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Posted: June 01, 2014

Sports biz: Improving on the old college try

Stewart Schley

Congratulations, proud parent! Your kid just scored the goal, blasted the home run, swished the three, leapt over the linebacker, won the heat, blocked the kick or chipped it in for birdie to win the tourney. Later than evening, as you burn a fresh DVD highlight reel in your MacBook Pro, you can almost feel that $30k tuition melting away.

But here comes George White, ex-college coach, business executive and all-around connected sports guy, with some advice: Stop right there!

“College coaches don’t recruit from highlight videos,” White says. “Everybody makes great plays. What coaches want to see is full game video.”

And White should know. As the men’s head basketball coach at Virginia State University and an assistant coach at Stanford, Metropolitan State University of Denver and other programs, White spent plenty of time in front of the screen, scoping out prospects and watching what players did not only when they had the ball, but when they did not. Somewhere around the time he mastered the art of the fast-forward — “I can watch a 2 ½ -hour basketball game in 45 minutes,” White quips – he had a business epiphany. There had to be a better way to match up high school athletes with college coaches than pawing through stacks of DVDs and hitting “Play” on scattered YouTube uploads.

White’s Denver-based company, Recruiting Sports Network, hopes to be that very solution. Recruiting Sports matches promising athletes with colleges, helping families navigate a maze of schools, coaches, divisions and skill levels with a level of scale and dexterity that’s new to the game.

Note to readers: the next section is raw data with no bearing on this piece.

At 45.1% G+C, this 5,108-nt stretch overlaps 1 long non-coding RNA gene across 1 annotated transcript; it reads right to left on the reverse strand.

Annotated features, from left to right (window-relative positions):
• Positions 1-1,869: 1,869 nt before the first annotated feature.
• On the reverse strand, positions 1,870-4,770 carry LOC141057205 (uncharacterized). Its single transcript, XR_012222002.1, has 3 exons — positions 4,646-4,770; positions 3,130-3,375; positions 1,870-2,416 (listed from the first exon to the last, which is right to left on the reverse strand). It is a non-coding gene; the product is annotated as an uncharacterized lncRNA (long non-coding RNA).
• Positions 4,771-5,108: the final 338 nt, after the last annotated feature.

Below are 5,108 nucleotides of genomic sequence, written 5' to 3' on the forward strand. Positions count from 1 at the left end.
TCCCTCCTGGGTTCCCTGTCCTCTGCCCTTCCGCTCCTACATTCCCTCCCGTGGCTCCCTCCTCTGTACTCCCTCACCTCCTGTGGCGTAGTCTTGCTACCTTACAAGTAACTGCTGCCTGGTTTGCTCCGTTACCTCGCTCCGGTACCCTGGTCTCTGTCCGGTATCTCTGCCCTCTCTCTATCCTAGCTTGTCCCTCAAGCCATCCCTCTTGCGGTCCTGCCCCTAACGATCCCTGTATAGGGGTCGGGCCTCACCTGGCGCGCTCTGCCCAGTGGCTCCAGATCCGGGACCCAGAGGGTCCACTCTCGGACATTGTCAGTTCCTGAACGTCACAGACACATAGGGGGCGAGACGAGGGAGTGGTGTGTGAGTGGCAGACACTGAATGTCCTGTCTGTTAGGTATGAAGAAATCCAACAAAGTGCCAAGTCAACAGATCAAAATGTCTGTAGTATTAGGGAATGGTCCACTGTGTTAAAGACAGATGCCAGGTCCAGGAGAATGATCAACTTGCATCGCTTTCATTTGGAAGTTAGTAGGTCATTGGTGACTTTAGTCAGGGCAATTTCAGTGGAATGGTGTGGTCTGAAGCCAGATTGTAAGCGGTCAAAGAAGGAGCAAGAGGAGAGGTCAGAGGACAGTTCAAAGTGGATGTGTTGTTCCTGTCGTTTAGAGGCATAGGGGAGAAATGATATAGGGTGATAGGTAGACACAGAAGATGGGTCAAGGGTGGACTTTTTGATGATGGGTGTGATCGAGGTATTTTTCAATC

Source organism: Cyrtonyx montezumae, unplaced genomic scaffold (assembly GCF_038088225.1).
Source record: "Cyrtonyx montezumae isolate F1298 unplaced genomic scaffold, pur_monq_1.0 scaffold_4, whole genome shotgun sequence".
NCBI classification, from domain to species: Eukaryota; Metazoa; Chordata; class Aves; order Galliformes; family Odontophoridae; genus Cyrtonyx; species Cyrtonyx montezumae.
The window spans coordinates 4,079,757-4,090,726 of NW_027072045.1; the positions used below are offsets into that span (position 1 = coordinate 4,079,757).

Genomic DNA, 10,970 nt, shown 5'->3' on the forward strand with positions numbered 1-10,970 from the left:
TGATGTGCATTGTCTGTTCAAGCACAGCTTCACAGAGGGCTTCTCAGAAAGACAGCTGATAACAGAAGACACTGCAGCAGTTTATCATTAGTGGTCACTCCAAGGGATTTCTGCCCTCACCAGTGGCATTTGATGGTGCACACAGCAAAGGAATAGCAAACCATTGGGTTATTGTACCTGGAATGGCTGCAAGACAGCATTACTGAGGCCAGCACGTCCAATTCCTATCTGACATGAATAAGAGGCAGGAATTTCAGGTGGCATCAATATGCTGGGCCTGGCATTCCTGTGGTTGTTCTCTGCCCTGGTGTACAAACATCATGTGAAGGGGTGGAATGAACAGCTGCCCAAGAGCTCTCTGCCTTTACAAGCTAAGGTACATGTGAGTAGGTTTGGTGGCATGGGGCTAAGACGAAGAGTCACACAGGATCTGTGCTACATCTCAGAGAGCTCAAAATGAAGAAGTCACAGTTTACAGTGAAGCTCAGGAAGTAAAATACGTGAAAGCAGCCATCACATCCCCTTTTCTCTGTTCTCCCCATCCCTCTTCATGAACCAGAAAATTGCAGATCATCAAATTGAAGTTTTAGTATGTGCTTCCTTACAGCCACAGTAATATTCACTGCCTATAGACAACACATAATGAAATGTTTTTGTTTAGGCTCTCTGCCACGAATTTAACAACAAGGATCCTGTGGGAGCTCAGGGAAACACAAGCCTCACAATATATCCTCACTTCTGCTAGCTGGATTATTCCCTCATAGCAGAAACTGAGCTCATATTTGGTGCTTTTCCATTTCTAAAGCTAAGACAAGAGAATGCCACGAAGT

Recruiting Sports does it through Web-based tools and mobile apps that draw from a proprietary database of more than 50,000 college coaches plus insider intelligence about everything from what sports are offered where to how well a particular team has performed relative to its division. “There’s a big knowledge void and lack of exchange of key information to help athletes and coaches make the best decision,” White says.

The platform lets athletes upload videos – full games, of course – to a centralized platform. It pre-populates email messages with information coaches are looking for to make judgments about prospects. And it doles out advice about how to find the right academic and athletic fit. If White does his job right, he won’t just make money, but he’ll help curtail the tendency for many student-athletes to experience buyer’s remorse and transfer to new schools after their freshman year.

The economics seem attractive. Out of 8 million or so high school athletes, more than 2 million seniors are legitimate candidates to pursue athletic scholarships or at least qualify for roster spots. As White points out, it’s a market that replenishes itself every year. Recruiting Sports collects fees ranging from the modest – $14 for access to the coaching email database – to the pricey – several hundred dollars for individualized counselling and recommendations. If that sounds high, White notes it’s a bargain compared to college recruitment advisers that charge thousands of dollars on the promise of helping kids get accepted.

White’s Colorado connection comes from a market development role for the Denver Nuggets in the early 1990s. After that, even as he accepted coaching jobs elsewhere, White’s family stayed in Colorado.

The latest wrinkle for Recruiting Sports is a new mobile application for iPhones, with versions for Android devices and iPads on the horizon. White credits his outside development partner, Boulder-based Digital Wasabi, with helping snag the top ranking on Apple’s App Store in the sports-recruitment category. Additional visibility comes from an in-kind exchange deal with the national high school sports publisher Stack magazine. White’s company supplies articles, podcasts and other content in exchange for advertising to a readership of millions.

How’s it all working? White says he’s happy with his progress, although “nothing ever happens fast enough.” When we spoke, he was close to completing a second-stage “angel” financing, and hoped to complete an institutional-level capitalization later this year. Assuming the money pans out, White could be well on his way to helping both coaches and kids elevate the way the recruiting game is played.

Stewart Schley writes about sports, media and technology from Denver. Read this and Schley’s past columns on the Web at cobizmag.com and email him at stewart@stewartschley.com

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